Exhaustive deliberations have revealed that Judicial Action is the next step in the reparations for Africa struggle. In the new world order of the 21st century, Judicial Action is the appropriate way to bring the age-long struggle to its logical conclusion.
The World Summit on Reparations for Africa that the African Renaissance Party[ARP] planned for Jamaica in 2004 was programmed amongst other objectives to :
1, Delve into the achives to fish out specific cases of atrocities, illegalities and injustices committed against Africa and Africans for litigation in Western, International and African courts of law.
2,Create a legal platform for the program actualization of the goals of the reparation struggle.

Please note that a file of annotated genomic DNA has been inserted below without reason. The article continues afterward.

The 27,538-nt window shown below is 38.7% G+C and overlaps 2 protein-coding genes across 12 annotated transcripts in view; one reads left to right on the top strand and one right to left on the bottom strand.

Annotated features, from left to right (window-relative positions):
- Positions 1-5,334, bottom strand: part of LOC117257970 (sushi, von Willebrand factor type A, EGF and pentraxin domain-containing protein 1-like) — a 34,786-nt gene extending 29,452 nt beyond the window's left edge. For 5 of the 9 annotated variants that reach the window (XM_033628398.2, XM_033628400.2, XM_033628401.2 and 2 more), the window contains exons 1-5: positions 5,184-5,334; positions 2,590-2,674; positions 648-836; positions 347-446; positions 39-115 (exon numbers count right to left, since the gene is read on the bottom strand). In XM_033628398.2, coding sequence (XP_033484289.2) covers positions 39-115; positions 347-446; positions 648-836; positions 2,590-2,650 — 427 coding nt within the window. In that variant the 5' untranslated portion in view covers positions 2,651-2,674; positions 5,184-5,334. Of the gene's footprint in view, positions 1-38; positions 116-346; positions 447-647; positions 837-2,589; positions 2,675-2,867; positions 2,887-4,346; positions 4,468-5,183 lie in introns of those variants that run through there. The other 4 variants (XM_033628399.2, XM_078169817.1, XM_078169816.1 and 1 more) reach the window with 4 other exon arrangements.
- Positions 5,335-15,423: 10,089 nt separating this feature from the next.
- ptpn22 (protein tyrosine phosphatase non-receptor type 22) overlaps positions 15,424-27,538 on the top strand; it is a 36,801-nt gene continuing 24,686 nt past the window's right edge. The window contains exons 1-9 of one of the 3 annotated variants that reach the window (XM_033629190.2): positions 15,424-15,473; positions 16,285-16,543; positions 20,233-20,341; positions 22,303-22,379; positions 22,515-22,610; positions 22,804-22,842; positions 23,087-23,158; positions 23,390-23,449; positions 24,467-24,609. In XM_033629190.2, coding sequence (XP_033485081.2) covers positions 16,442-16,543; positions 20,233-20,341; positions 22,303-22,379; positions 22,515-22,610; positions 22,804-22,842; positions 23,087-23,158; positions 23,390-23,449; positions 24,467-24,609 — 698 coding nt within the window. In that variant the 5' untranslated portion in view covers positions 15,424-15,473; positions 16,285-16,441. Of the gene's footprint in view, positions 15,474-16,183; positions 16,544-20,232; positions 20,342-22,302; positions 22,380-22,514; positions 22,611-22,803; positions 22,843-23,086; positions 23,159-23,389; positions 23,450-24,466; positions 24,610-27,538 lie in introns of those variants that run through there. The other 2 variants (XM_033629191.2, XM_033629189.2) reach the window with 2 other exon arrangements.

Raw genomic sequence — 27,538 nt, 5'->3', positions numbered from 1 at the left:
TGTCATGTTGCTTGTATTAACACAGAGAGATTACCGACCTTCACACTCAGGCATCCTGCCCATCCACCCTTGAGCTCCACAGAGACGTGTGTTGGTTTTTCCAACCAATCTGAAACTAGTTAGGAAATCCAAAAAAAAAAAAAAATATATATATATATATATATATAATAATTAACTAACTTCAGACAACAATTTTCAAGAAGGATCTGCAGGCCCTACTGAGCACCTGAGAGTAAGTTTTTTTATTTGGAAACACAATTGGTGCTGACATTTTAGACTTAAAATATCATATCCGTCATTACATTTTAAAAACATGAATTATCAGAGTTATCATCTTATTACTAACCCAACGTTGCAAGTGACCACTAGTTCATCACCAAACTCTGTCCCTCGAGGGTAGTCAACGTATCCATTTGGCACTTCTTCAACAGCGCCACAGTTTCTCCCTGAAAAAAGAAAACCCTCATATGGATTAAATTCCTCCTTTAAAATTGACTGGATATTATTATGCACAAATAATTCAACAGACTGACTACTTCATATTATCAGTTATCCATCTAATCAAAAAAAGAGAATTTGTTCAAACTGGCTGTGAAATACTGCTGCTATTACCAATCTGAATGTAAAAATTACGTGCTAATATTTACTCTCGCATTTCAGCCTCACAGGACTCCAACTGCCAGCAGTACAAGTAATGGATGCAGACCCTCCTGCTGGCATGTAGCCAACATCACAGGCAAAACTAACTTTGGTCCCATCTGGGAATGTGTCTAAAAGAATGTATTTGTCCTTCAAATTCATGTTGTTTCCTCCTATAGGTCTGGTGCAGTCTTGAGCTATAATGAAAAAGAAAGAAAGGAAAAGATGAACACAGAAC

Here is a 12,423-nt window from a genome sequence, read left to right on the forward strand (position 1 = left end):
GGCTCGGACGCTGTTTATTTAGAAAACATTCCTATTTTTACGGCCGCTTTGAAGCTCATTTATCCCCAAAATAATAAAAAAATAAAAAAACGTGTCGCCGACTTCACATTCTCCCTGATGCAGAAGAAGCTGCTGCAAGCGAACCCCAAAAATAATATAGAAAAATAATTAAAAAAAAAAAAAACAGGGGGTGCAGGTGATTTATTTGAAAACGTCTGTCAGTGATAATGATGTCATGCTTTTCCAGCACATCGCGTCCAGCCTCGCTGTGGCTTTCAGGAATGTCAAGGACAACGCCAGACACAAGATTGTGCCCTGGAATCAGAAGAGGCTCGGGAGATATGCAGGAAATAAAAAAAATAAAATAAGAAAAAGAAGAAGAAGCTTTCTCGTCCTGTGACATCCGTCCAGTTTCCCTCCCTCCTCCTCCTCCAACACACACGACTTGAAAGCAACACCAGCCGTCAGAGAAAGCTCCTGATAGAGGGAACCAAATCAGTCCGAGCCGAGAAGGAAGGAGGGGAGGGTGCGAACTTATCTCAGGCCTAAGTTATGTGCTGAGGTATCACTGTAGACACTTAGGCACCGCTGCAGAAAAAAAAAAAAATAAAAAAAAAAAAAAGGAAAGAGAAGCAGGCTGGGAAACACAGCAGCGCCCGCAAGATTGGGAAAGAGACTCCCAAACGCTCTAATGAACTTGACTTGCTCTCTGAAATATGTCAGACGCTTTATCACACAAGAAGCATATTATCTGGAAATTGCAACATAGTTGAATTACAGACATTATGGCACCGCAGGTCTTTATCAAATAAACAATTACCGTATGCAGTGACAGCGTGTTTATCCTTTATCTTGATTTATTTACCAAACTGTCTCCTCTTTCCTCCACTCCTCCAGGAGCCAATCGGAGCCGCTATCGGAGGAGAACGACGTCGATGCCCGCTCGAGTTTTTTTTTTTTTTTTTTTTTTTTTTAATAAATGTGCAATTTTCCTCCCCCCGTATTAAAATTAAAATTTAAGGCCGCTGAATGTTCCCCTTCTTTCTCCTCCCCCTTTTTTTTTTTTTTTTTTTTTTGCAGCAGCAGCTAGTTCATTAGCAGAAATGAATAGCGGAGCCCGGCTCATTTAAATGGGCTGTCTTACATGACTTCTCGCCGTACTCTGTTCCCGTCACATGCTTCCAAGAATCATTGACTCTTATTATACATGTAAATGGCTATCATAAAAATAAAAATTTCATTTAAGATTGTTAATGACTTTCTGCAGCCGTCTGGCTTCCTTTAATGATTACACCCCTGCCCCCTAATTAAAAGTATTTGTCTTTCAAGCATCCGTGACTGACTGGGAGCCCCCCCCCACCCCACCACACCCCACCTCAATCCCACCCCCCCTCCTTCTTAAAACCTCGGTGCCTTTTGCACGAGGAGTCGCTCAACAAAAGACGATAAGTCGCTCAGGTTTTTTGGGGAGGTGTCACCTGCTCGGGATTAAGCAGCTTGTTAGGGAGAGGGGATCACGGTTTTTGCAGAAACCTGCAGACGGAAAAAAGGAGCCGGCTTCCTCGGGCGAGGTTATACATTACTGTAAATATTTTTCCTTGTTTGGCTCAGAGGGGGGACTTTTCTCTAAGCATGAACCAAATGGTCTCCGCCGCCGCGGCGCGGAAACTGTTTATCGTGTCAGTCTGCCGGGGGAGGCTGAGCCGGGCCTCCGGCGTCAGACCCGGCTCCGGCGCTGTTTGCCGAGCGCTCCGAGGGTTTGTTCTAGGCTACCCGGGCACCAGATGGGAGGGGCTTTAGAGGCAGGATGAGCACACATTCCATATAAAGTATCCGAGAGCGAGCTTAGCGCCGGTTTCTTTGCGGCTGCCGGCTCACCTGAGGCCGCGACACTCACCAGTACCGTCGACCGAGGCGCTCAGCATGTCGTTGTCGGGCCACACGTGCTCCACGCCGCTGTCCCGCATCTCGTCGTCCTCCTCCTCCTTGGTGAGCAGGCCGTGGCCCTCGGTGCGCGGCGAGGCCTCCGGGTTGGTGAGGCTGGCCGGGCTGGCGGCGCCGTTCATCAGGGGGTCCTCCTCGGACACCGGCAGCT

3,Provide further information for the realization of the reparation objectives.
4,Undertake a comprehensive analysis of successful reparation crusades in human history, viz-a-viz that for Africa.
5,Establish an African Reparation Judicial Action Fund to cater for the legal and other attendant costs of the judicial actions.
6, Demonstrate that reparations due to African nations are at least many thousand times the value of all foreign debts crippling African economies.
*REPATRIATION OF AFRICANS./Marcus Gavey./AFRICAN DIASPORA VILLAGES.
At this stage, we must remember one of the most influential black leaders of the early 20th Century, who was born and raised in Jamaica-Marcus Garvey, who travelled in Central and South America, then moved to England to continue his education. Who in 1914 started the Universal Negro Improvement Association and began speaking out publicly in favor of worldwide black unity and an end to colonialism. Who moved to the United States in 1916 and helped start a steamship company, the Black Star Line. It was both a business venture and a part of his back to Africa plan for Americans of African descent-the notion that African-Americans should return to Africa and set up their own new country there.